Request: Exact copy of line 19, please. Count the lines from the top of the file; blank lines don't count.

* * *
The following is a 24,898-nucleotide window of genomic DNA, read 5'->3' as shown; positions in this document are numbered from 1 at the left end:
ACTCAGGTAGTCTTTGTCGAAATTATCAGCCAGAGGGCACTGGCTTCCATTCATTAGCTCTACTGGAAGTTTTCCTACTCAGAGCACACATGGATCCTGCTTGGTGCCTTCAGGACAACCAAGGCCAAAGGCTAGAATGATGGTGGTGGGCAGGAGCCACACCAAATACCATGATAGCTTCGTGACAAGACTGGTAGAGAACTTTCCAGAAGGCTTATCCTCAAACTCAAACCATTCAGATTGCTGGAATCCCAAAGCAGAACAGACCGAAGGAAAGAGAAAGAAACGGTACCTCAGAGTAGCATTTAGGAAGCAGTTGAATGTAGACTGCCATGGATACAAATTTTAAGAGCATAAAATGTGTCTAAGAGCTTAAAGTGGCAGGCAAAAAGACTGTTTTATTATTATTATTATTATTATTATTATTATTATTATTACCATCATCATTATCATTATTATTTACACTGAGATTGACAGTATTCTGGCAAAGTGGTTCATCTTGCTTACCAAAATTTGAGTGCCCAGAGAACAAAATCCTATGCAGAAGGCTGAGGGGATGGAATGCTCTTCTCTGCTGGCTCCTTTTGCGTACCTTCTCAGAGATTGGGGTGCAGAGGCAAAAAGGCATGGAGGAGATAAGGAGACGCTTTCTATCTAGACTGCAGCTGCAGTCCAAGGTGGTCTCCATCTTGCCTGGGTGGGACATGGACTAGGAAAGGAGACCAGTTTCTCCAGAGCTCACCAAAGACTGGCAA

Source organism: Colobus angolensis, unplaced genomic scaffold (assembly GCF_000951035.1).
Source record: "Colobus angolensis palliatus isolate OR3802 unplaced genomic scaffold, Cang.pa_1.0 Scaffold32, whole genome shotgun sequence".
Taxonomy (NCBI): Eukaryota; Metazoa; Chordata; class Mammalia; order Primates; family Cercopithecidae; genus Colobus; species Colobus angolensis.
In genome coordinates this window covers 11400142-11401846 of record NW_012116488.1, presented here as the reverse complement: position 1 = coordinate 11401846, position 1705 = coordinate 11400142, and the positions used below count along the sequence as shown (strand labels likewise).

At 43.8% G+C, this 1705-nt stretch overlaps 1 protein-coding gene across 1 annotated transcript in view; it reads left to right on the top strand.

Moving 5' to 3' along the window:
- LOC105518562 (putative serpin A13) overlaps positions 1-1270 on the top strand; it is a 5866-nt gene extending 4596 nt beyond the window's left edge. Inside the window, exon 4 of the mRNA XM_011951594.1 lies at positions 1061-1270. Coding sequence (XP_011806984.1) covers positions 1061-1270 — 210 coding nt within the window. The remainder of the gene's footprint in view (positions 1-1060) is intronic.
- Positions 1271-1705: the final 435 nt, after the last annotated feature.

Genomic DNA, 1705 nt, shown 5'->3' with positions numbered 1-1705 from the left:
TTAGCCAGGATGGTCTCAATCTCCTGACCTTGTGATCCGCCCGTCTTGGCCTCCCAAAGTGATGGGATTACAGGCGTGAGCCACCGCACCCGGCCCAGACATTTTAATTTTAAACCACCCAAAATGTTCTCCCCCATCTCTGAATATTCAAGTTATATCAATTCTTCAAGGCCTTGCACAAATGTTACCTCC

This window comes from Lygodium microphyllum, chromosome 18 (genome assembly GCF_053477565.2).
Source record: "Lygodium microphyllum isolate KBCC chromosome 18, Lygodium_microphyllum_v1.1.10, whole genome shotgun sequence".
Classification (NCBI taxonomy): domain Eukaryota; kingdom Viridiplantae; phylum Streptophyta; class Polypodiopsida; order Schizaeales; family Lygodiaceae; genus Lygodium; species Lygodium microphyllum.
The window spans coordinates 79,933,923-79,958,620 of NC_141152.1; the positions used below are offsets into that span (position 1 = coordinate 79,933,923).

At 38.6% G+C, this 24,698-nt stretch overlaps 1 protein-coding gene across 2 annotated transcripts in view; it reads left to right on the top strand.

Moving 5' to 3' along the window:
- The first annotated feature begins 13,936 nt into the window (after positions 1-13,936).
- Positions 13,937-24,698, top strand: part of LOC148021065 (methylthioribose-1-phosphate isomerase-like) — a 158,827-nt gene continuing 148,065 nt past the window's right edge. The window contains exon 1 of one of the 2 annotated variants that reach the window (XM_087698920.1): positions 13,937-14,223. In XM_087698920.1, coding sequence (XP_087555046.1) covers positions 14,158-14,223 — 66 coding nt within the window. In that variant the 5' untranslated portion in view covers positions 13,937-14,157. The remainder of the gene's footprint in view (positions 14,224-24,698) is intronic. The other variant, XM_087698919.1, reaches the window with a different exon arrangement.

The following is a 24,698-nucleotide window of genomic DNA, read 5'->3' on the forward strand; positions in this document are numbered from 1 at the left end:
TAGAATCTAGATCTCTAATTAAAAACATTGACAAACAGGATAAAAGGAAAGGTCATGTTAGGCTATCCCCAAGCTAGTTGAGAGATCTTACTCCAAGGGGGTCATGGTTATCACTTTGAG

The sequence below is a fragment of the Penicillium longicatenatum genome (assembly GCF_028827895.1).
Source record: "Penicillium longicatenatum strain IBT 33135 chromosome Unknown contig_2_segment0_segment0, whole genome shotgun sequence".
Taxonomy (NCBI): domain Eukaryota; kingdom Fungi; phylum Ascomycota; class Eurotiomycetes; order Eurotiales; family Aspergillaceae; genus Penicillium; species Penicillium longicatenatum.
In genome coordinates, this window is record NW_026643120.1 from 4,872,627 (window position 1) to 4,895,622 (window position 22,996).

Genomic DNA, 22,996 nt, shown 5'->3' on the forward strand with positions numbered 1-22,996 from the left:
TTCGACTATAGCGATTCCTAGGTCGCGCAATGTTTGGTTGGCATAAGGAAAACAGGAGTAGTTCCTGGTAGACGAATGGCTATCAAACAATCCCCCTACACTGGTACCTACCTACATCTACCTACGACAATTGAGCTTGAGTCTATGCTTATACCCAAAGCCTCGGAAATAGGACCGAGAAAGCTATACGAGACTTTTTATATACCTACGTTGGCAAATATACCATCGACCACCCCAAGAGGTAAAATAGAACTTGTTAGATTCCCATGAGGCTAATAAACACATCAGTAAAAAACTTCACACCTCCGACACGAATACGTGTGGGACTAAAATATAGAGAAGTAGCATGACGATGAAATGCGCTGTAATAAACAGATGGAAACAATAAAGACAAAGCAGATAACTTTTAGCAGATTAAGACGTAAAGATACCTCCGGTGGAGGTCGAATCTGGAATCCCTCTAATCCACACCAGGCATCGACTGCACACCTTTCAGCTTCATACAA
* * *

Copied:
- The first annotated feature begins 13,936 nt into the window (after positions 1-13,936).